At Otago, we have been blessed with a distinguished past. During this year, I would invite everyone to take time to learn more about the history of our fine University. One way to do that is to read Ali Clarke’s book; another way is to watch an outstanding video of our history, narrated by Professor Tony Ballantyne, which you can find on our website.

“2019 will also be a year in which we plan for our future. As the human face of our students change, so will the reach of our University”

In addition to celebrating our history, 2019 will also be a year in which we plan for our future. As the human face of our students change, so will the reach of our University.  Year on year we continue to grow our Māori and Pacifica numbers. Māori now make up 11 per cent of our domestic cohort. This year, we welcomed hundreds of new Māori students at our powhiri at the Ōtākou marae. Similarly, we have seen growth in Pacific student numbers since 2009. This year we are welcoming our biggest cohort in history: more than 1,000 Pacific students will study at Otago this year, including Pacific international students and students undertaking higher levels of study at honours, masters’ and doctoral postgraduate programmes.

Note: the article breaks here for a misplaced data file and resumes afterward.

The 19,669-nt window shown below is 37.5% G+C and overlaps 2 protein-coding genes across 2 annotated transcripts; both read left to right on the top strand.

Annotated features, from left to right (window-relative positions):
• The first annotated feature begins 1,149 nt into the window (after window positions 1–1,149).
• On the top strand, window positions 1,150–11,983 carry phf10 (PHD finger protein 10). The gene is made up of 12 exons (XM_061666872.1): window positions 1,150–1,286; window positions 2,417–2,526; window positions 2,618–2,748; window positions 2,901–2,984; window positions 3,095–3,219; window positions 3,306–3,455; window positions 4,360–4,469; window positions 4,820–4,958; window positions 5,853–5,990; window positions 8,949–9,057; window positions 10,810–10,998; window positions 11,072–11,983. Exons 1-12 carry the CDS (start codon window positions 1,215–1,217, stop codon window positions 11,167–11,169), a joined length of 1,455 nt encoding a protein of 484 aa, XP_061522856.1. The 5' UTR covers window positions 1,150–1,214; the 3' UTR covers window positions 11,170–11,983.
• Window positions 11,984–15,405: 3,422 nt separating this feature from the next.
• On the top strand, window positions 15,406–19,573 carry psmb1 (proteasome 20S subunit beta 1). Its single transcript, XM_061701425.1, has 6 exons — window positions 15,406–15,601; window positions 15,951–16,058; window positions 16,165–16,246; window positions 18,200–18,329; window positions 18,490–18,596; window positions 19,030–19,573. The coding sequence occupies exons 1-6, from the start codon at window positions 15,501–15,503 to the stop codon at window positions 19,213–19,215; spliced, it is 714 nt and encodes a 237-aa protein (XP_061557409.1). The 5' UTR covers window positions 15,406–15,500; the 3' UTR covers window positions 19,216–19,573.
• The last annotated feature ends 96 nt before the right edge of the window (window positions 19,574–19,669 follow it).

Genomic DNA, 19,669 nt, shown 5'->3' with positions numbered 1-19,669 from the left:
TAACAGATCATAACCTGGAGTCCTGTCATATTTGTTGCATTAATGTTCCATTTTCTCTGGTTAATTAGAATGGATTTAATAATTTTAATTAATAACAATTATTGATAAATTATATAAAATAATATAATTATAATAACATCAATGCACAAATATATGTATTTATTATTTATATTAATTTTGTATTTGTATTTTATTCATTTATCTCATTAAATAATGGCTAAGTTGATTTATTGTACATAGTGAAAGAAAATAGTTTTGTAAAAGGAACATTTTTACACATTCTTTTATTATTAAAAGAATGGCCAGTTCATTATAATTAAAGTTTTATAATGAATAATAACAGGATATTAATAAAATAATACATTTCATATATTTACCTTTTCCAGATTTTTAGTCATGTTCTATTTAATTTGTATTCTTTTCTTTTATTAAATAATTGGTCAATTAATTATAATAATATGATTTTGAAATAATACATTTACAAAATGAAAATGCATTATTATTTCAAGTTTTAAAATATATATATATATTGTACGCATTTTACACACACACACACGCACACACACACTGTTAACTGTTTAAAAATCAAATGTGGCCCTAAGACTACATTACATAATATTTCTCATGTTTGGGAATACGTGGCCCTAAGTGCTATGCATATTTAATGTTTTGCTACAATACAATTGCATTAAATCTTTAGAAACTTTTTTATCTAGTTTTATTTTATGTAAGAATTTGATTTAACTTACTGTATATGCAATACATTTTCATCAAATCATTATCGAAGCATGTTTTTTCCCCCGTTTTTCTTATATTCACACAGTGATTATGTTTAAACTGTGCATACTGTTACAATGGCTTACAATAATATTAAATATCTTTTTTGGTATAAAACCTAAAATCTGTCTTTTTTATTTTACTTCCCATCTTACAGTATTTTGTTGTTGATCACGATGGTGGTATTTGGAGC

But some things about Otago will never change. Like all great universities, Otago remains fiercely independent. We pride ourselves on nurturing graduates who understand the value of free speech, who do not shirk from ideas that are different from their own, who have the ability to get comfortable with the uncomfortable and who are not afraid to challenge conventional wisdom. In short, we continue to encourage our students to take up the challenge laid down by our motto:  Sapere Aude – Dare to be Wise.

My greatest hope for Otago is that when future generations of staff and students celebrate the 300th anniversary of our University, they reflect on the wisdom of the developments we will set in motion over the next few years. As alumni, I invite you to apply your time, your talent and your resources to helping us shape a very exciting future.

Kia kaha.

Vice-Chancellor
Professor Harlene Hayne